Tuesday, April 1, 2014


We have good memories and bad memories.   We often get stuck in the
negative memories and forget about the positive ones that have helped
us face life with courage, wisdom and joy.   It is like staring at a
dark tunnel - we get scared thinking that we are in this long tunnel
and wonder if there is a way out - when all we have to do is look
ahead and see the light that is shining through that is leading the
way.   Fear works that way - it takes over you in a paralyzing way not
allowing you to look beyond the surface.   Think of fear - when was
the first time you remembered your first fearful emotion? How old were
you?   My first vivid memory of feeling fearful was when I was five
and then when I was seven.  I may not have called it fear, but I knew
what it felt like and I knew I was frightened.

Think of what is keeping you in fear today- what are some memories
that keep coming back?  What if you looked at those memories and take
a moment to see if any lessons came out of that.  Are you a more
courageous person today as a result? Are you more communicative? Are
you more disciplined? Are you more loving?  Or are you more
distrustful? Are you more resentful? Or do you take things in your
stride?  Did that experience make you for the worse or did it teach
you something about yourself that is making you a better person.  If
you feel you are a better person - than today, give honor to those
events in life or those individuals who came into your life as
"mentors," as "teachers."  Giving honor, respecting those teachers
gives voice to a value/skill you have learned.  It also teaches you to
let go to embrace the future.   If you feel you still need to let go,
then perhaps this piece will lend some insight into small steps to
doing that.

The memories are strong - they keep us sometimes stuck in our growth
process, and prevent us from moving forward.  What if we learn to turn
to view those memories as mentors - or teachers to help us release
those fears?  Our fears hold us back from facing many events in life.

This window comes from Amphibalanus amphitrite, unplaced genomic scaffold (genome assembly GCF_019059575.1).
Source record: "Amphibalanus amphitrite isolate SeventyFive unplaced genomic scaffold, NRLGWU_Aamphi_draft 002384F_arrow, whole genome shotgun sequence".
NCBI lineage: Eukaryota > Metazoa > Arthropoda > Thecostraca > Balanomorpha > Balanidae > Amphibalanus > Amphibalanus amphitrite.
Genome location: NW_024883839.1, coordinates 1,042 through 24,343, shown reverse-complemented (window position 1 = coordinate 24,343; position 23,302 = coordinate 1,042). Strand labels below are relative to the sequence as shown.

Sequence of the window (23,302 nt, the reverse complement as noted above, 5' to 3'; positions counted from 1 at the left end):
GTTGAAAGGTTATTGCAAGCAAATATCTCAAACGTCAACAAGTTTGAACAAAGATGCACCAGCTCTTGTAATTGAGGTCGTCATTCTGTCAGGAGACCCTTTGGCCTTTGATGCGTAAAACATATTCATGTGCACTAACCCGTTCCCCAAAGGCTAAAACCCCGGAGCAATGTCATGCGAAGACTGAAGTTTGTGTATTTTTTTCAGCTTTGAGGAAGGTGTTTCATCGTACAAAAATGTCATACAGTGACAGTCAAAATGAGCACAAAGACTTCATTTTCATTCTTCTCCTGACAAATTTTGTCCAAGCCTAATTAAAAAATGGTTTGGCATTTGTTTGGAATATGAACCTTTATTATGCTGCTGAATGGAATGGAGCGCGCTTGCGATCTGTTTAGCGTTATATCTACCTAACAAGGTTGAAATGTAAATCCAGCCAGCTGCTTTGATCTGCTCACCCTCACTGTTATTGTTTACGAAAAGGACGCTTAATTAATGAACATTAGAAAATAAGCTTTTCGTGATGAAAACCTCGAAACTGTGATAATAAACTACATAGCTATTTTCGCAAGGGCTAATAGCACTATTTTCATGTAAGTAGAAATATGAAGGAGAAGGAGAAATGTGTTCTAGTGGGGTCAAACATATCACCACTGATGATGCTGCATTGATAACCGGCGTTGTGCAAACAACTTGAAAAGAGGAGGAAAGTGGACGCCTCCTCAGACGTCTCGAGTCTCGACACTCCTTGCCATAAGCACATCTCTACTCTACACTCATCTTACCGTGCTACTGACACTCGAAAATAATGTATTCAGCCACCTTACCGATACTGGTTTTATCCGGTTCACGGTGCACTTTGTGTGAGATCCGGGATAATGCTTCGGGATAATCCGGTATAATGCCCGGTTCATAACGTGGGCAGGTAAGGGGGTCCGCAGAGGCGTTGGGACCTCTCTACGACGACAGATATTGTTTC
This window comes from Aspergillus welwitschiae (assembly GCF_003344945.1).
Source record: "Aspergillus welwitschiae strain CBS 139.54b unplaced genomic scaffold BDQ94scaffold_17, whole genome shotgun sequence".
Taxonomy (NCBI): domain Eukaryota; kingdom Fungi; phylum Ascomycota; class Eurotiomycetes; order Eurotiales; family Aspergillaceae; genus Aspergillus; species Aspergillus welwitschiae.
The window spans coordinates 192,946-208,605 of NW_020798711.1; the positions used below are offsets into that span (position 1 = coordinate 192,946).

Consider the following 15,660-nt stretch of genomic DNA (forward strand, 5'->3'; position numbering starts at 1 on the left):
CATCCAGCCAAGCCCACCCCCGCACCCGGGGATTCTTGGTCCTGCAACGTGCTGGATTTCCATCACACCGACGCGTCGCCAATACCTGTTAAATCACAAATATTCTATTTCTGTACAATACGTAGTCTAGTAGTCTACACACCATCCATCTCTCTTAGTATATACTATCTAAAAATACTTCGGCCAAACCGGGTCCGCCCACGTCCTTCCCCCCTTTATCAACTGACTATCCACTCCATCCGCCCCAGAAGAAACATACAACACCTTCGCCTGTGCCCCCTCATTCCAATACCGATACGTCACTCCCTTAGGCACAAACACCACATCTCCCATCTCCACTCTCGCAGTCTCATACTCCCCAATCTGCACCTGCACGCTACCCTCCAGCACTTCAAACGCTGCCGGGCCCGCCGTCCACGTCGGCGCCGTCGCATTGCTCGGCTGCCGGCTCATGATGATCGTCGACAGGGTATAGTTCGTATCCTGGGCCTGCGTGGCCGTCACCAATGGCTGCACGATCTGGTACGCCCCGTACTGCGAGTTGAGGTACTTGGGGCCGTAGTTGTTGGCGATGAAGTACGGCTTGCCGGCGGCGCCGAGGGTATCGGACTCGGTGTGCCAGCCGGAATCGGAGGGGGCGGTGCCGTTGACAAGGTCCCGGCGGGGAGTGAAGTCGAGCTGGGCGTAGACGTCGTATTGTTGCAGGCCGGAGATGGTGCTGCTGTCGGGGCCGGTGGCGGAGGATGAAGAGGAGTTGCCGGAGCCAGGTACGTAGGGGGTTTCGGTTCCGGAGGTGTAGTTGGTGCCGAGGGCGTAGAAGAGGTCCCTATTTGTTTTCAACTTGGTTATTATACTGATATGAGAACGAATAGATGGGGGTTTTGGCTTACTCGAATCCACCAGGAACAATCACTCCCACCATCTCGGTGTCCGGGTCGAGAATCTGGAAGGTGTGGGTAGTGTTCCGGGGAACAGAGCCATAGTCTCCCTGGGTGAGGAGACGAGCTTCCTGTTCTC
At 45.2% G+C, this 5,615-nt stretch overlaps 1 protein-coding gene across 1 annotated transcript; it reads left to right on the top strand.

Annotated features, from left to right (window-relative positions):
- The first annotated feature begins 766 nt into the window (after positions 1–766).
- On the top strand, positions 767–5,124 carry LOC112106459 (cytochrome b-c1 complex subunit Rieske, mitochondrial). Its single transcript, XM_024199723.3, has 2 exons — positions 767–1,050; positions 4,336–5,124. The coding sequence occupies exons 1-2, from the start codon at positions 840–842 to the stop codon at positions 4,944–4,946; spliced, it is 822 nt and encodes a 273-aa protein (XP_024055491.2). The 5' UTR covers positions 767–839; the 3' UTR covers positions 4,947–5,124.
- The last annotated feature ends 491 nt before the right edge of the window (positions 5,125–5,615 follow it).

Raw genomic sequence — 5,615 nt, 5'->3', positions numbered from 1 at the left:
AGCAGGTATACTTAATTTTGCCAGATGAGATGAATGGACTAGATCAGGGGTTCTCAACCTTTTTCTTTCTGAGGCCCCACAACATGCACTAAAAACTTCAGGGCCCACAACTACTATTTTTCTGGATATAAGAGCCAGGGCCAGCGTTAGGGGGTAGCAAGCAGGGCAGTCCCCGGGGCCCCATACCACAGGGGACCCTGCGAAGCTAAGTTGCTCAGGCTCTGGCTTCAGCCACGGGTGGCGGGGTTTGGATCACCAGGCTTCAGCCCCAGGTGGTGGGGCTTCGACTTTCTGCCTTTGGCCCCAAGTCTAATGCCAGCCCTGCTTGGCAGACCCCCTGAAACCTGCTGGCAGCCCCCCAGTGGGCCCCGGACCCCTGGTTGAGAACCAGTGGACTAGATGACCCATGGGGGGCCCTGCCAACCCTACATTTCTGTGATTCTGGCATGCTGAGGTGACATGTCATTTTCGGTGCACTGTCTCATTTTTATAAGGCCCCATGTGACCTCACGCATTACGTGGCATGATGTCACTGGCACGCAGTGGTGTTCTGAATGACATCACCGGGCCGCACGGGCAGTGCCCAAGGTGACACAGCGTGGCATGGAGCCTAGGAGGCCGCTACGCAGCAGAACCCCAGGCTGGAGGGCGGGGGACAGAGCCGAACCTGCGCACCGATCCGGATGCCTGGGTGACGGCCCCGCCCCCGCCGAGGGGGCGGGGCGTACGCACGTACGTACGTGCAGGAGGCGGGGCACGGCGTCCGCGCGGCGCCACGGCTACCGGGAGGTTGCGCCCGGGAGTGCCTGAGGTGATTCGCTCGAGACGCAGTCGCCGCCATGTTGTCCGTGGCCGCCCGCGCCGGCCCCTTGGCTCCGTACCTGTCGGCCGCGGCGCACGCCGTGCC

They hold us back from taking risks, trying something new, allowing
ourselves to fully enjoy the relationships we are in, and last but not
least in becoming our highest self.  Our fears can keep us stagnant
for a long time. I heard a meditation this morning on Fearlessness -
by Arianna Huffington - and she said  "Memories from the past serve us
and others do not.  Let us learn to release negative emotions we may
have been holding onto and remember the positive ones that made us
feel strong and valued."

No one is free of fear - it comes to us at different points in our
lives.  Yet we can face our fears fully when we acknowledge where our
fears come from and what we have learned from that fear.   It is truly
a liberating feeling when you can look at fear in its face and say to
it " hey, I know you are here, but  I am glad that this time, I won't
run away from you, but will face you."  If I had to sum up how facing
my fears have helped me face life it would be in various stages -
facing death of a loved one/ones - more in the context that yes it was
painful for me to face death - but the people that I lost were amazing
individuals that taught me how to live and gratitude beyond words for
having been so close to them.  So I channeled that fear of death to
honor their lives and what it meant to me.   Another fear is change -
change comes in different forms - life changes, job changes, status
changes - sometimes we are unprepared for them and they hit you in the
face- when that happens our fears start to rise and most often we will
freeze.  But knowing that we have overcome major changes in our lives
gives us confidence. So when a new change  arises,  instead of
allowing ourselves to succumb to the fear - remember the last change
in your life and how you faced that - honor it - and write down what
it is that you learned and accomplished.  Doing that teaches us to
move forward with trust, love, and hope.

So as an avid journal writer how do we put this into practice - Honor
your mentors - send them a letter, a card, acknowledging their
presence in your life.

Write down your first memories of fear - how old were you - how did
you overcome it? What did you achieve? - Look at a child who is afraid
of the dark -their parent works with them by teaching them tools about
overcoming their fear - see their faces when they are no longer afraid
- grinning, feeling a sense of pride - so we too  must acknowledge our
strengths and accomplishments.

When you are faced with a situation where you know you are reacting to
fear - begin to keep a log of your behaviors, eating habits, your
sleep patterns - do it for a week - see if there are any patterns that
keep emerging.  Think about the way in which fear is overcoming you -
write a letter to your fear.  I ask you to think about doing that and
you will see what comes up.   Then make a commitment with yourself to
face it or it will consume you.

Happy Journaling!

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